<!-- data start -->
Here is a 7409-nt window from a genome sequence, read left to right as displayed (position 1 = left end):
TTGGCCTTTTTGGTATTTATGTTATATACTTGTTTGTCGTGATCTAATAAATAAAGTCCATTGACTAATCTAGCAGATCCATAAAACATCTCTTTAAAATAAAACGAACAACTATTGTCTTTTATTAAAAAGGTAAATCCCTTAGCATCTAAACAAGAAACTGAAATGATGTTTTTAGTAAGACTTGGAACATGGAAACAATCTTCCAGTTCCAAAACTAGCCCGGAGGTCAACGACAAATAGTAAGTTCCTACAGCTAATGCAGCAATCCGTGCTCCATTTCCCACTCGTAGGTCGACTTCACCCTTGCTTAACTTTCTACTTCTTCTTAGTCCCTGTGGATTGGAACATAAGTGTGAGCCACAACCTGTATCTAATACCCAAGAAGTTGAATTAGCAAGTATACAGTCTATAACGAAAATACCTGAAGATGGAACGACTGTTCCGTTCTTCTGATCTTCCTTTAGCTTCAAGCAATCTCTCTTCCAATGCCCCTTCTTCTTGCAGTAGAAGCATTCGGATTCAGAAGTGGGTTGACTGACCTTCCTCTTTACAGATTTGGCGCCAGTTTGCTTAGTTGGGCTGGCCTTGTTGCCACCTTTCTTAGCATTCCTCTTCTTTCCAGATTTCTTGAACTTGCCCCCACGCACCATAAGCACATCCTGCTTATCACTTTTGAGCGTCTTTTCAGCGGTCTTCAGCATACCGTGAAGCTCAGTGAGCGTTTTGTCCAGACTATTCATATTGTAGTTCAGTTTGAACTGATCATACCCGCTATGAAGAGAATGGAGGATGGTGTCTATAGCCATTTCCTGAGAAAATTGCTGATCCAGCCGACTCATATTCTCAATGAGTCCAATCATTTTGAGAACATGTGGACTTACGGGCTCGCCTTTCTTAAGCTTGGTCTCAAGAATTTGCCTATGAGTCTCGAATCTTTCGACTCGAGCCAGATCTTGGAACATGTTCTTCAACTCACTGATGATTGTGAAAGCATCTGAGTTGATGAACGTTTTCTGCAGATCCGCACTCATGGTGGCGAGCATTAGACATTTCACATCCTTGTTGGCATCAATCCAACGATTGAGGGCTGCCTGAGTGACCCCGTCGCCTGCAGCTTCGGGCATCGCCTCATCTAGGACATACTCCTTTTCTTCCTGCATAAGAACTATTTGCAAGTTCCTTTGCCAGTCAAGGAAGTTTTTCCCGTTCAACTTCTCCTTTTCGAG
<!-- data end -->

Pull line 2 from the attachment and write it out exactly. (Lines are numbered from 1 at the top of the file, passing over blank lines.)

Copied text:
TTGGCCTTTTTGGTATTTATGTTATATACTTGTTTGTCGTGATCTAATAAATAAAGTCCATTGACTAATCTAGCAGATCCATAAAACATCTCTTTAAAATAAAACGAACAACTATTGTCTTTTATTAAAAAGGTAAATCCCTTAGCATCTAAACAAGAAACTGAAATGATGTTTTTAGTAAGACTTGGAACATGGAAACAATCTTCCAGTTCCAAAACTAGCCCGGAGGTCAACGACAAATAGTAAGTTCCTACAGCTAATGCAGCAATCCGTGCTCCATTTCCCACTCGTAGGTCGACTTCACCCTTGCTTAACTTTCTACTTCTTCTTAGTCCCTGTGGATTGGAACATAAGTGTGAGCCACAACCTGTATCTAATACCCAAGAAGTTGAATTAGCAAGTATACAGTCTATAACGAAAATACCTGAAGATGGAACGACTGTTCCGTTCTTCTGATCTTCCTTTAGCTTCAAGCAATCTCTCTTCCAATGCCCCTTCTTCTTGCAGTAGAAGCATTCGGATTCAGAAGTGGGTTGACTGACCTTCCTCTTTACAGATTTGGCGCCAGTTTGCTTAGTTGGGCTGGCCTTGTTGCCACCTTTCTTAGCATTCCTCTTCTTTCCAGATTTCTTGAACTTGCCCCCACGCACCATAAGCACATCCTGCTTATCACTTTTGAGCGTCTTTTCAGCGGTCTTCAGCATACCGTGAAGCTCAGTGAGCGTTTTGTCCAGACTATTCATATTGTAGTTCAGTTTGAACTGATCATACCCGCTATGAAGAGAATGGAGGATGGTGTCTATAGCCATTTCCTGAGAAAATTGCTGATCCAGCCGACTCATATTCTCAATGAGTCCAATCATTTTGAGAACATGTGGACTTACGGGCTCGCCTTTCTTAAGCTTGGTCTCAAGAATTTGCCTATGAGTCTCGAATCTTTCGACTCGAGCCAGATCTTGGAACATGTTCTTCAACTCACTGATGATTGTGAAAGCATCTGAGTTGATGAACGTTTTCTGCAGATCCGCACTCATGGTGGCGAGCATTAGACATTTCACATCCTTGTTGGCATCAATCCAACGATTGAGGGCTGCCTGAGTGACCCCGTCGCCTGCAGCTTCGGGCATCGCCTCATCTAGGACATACTCCTTTTCTTCCTGCATAAGAACTATTTGCAAGTTCCTTTGCCAGTCAAGGAAGTTTTTCCCGTTCAACTTCTCCTTTTCGAG